Interview with Dan Ellis on the Eagle
We asked Fanatic Teamrider Dan Ellis about the Eagle:
Firstly, when have you sailed the Eagle and why?
Up until a couple of years ago I would never have sailed on a “freeride” board; to be honest I never saw the point. If I wanted to go fast I’d take out my slalom board and if there were some waves I would be on my wave board. That was until I organised the Camel Cup with Club Dahab and was forced to use one and I quickly realised I’d been missing out. I couldn’t believe they actually went fast!
Dave White was also out at the time and as you may know he loves all the gybing tricks: the essex duck, the front to sail or monkey gybe – he loves them all. I’d never really seen the point in these before either but another thing about Dave is he’s a pretty good motivator, and not wanting to be outdone by the fast man I was straight into the old school tricks with the Eagle under my feet. So that was my first experience and since then I jump on them at any opportunity. The last time I went on one was at Ho’okipa during the Fanatic photoshoot. The guys were shooting the big FreeWave and AllWave boards and as the wind was really light and I wanted to sail, I jumped on an Eagle 113. I got some funny looks walking down the beach but it was great fun and I even got a few bottom turns!
So tell us about the 2008 Eagles?
The Eagle shapes have remained the same for 2008. The boards all got great test reports and feedback from sailors so why change them? What has changed is the construction technology and you now get the choice of two constructions. Now for 2008 you can choose from the high performance HS version which is very light and comes with a G10 fin orthe HRS which is more durable yet still boasts a great weight to performance ratio.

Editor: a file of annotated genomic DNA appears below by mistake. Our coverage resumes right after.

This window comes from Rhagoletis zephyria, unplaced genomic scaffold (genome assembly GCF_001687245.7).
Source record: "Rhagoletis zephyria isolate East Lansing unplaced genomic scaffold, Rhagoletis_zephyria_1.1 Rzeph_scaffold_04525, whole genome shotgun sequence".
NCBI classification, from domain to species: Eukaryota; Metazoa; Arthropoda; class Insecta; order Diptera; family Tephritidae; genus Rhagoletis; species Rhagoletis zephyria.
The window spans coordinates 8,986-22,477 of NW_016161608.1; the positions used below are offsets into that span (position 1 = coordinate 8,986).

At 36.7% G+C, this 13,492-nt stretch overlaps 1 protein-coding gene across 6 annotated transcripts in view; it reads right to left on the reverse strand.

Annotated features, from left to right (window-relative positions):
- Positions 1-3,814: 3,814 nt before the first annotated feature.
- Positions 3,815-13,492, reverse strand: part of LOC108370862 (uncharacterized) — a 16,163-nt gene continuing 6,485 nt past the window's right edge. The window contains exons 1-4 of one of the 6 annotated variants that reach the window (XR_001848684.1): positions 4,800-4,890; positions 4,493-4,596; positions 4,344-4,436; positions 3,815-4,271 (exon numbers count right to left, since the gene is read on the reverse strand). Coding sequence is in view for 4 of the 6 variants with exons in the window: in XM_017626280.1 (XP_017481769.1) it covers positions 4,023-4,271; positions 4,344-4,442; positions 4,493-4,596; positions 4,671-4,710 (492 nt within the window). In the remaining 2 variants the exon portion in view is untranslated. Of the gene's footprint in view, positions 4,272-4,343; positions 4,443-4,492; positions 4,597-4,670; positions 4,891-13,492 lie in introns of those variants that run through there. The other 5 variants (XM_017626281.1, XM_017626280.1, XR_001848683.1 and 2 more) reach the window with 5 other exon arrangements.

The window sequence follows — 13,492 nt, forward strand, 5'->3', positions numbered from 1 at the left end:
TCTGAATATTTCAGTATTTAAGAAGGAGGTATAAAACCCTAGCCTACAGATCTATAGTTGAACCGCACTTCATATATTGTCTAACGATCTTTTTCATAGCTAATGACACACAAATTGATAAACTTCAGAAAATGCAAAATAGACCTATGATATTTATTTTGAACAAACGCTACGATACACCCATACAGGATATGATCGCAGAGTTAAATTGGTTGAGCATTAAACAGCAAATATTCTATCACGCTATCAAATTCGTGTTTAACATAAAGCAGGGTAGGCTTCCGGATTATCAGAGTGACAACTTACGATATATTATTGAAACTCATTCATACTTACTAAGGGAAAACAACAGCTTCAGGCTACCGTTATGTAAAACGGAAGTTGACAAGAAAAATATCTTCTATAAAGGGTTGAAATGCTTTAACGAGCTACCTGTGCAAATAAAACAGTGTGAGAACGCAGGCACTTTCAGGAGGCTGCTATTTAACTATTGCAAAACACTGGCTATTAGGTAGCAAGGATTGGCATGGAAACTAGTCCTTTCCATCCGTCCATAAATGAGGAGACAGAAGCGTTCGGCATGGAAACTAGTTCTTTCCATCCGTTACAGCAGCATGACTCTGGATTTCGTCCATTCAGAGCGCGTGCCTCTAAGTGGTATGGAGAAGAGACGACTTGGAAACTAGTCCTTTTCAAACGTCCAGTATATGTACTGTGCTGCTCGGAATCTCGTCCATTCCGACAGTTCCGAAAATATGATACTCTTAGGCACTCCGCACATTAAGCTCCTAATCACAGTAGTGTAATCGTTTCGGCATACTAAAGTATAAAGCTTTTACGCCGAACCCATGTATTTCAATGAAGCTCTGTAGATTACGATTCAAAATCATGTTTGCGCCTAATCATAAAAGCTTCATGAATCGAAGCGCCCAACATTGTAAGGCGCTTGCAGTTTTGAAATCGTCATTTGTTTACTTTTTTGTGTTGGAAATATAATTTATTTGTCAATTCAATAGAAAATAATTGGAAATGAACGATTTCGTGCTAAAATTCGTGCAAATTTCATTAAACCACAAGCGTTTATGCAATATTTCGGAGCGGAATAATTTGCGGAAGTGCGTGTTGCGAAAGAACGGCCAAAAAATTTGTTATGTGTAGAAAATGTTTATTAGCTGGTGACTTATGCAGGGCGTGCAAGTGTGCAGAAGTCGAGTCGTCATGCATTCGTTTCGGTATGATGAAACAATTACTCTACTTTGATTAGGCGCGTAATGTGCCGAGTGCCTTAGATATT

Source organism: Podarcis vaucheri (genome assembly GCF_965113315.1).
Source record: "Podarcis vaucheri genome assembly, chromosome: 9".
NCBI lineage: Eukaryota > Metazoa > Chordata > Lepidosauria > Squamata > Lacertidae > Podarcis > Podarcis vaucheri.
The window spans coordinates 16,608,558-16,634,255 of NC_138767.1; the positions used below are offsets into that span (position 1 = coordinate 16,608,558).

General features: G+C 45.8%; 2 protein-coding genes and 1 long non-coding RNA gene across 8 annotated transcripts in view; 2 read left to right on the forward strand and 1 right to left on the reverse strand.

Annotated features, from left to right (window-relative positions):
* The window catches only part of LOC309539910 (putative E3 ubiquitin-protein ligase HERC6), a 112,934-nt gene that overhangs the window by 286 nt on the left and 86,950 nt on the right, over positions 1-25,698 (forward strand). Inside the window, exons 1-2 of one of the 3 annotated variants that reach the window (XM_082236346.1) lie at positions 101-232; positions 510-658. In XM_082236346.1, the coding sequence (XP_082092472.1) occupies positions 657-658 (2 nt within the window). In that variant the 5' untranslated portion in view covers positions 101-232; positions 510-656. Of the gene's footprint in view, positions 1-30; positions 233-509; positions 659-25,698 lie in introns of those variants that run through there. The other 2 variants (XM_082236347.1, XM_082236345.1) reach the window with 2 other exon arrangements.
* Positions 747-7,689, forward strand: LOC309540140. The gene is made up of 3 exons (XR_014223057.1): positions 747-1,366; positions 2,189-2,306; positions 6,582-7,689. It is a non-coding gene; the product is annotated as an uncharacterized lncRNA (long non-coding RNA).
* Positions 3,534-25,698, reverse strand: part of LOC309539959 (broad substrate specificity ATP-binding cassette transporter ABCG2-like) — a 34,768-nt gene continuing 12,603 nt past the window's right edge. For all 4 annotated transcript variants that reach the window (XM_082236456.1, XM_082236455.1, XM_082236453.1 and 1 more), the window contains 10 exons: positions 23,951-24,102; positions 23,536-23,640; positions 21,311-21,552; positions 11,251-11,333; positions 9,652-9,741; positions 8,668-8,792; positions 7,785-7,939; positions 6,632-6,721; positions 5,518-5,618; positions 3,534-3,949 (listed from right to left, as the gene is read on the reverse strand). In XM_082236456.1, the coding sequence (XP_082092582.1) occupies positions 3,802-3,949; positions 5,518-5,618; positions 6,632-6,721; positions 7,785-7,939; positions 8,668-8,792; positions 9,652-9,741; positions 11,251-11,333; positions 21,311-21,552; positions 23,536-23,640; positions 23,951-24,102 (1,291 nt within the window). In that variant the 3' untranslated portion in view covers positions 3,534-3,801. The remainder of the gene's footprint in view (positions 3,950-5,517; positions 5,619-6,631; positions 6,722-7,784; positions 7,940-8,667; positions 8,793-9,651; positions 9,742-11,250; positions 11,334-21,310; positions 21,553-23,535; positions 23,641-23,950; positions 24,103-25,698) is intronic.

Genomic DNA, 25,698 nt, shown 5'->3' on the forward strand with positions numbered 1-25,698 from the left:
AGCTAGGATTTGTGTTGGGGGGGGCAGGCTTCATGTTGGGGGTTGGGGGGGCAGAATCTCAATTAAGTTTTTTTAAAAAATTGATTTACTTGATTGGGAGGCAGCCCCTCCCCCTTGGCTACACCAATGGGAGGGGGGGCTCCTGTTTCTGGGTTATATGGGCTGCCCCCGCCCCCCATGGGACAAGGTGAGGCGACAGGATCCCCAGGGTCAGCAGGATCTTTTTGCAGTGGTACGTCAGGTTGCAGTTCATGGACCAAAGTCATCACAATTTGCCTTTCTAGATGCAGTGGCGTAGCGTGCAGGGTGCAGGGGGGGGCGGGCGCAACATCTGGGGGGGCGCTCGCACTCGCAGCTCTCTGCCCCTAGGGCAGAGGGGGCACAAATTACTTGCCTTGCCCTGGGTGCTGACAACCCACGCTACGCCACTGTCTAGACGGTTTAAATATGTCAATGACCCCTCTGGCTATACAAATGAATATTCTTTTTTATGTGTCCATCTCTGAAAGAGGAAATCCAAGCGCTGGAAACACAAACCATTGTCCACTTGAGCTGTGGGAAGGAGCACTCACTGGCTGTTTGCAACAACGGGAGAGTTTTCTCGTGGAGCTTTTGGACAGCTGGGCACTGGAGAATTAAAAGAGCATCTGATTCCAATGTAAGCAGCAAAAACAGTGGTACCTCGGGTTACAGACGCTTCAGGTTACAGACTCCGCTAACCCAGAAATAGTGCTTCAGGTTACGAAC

What is the difference between the Eagle and the Shark?
The Eagles are basically the smaller Sharks. The difference is that the Eagles are slightly more performance oriented with narrower outlines. The Eagles are more orientated towards manoeuvrability and speed rather than the Sharks where the main focus is ease of planning and getting you through your first carve gybes. But the philosophy is consistent throughout the Fanatic freeride range and that is to give you something that is both easy and exciting to rid. Just because you’re freeriding why should you be stuck on a board that’s sluggish and dull under your feet?
Would you be able to win a race on the Eagle?
Simply, yes. Not only could you but I have! The first year I organised the Camel Cup half of the people bought their own kit and the other half were on Eagles. I joined in a few races on my Falcon Slalom boards and won. After a bit of friendly banter on the beach about me cheating on my World Cup equipment I decided to jump on and Eagle and won again just to keep them quiet!! It was also much less effort sailing around the course. For a lot of freeride sailors and recreational racers what you loose in a small percentage of very top end speed you can make back and gain by the ease and forgivingness of gybing and not falling off!
What makes it easy to sail for the average freerider?
You just need to hook in and go. The boards have been refined through the testing program so that they fly onto the plane and stay there through the lulls. Along with that the rail shapes, tail shape, rocker line, volume placement have all been designed and fine tuned for manoeuvrability and ease of use. But, just hiding under the surface is the top end performance, the speed and the ability to turn tighter and faster gybes. It’s there waiting any time you want to tap into it.
Finally, what’s the biggest and smallest sail you have used on them?
I’ve just used them with 6m & 7m sails but now the range can accommodate you from 9.0m down to 4.5m so they’ve got it all covered. My advice to anyone is just give it a try ASAP. I waited 15 years of windsurf ing before I jumped on a freeride board and I wish I hadn’t!
PHOTOS: Courtesy of D.Wong.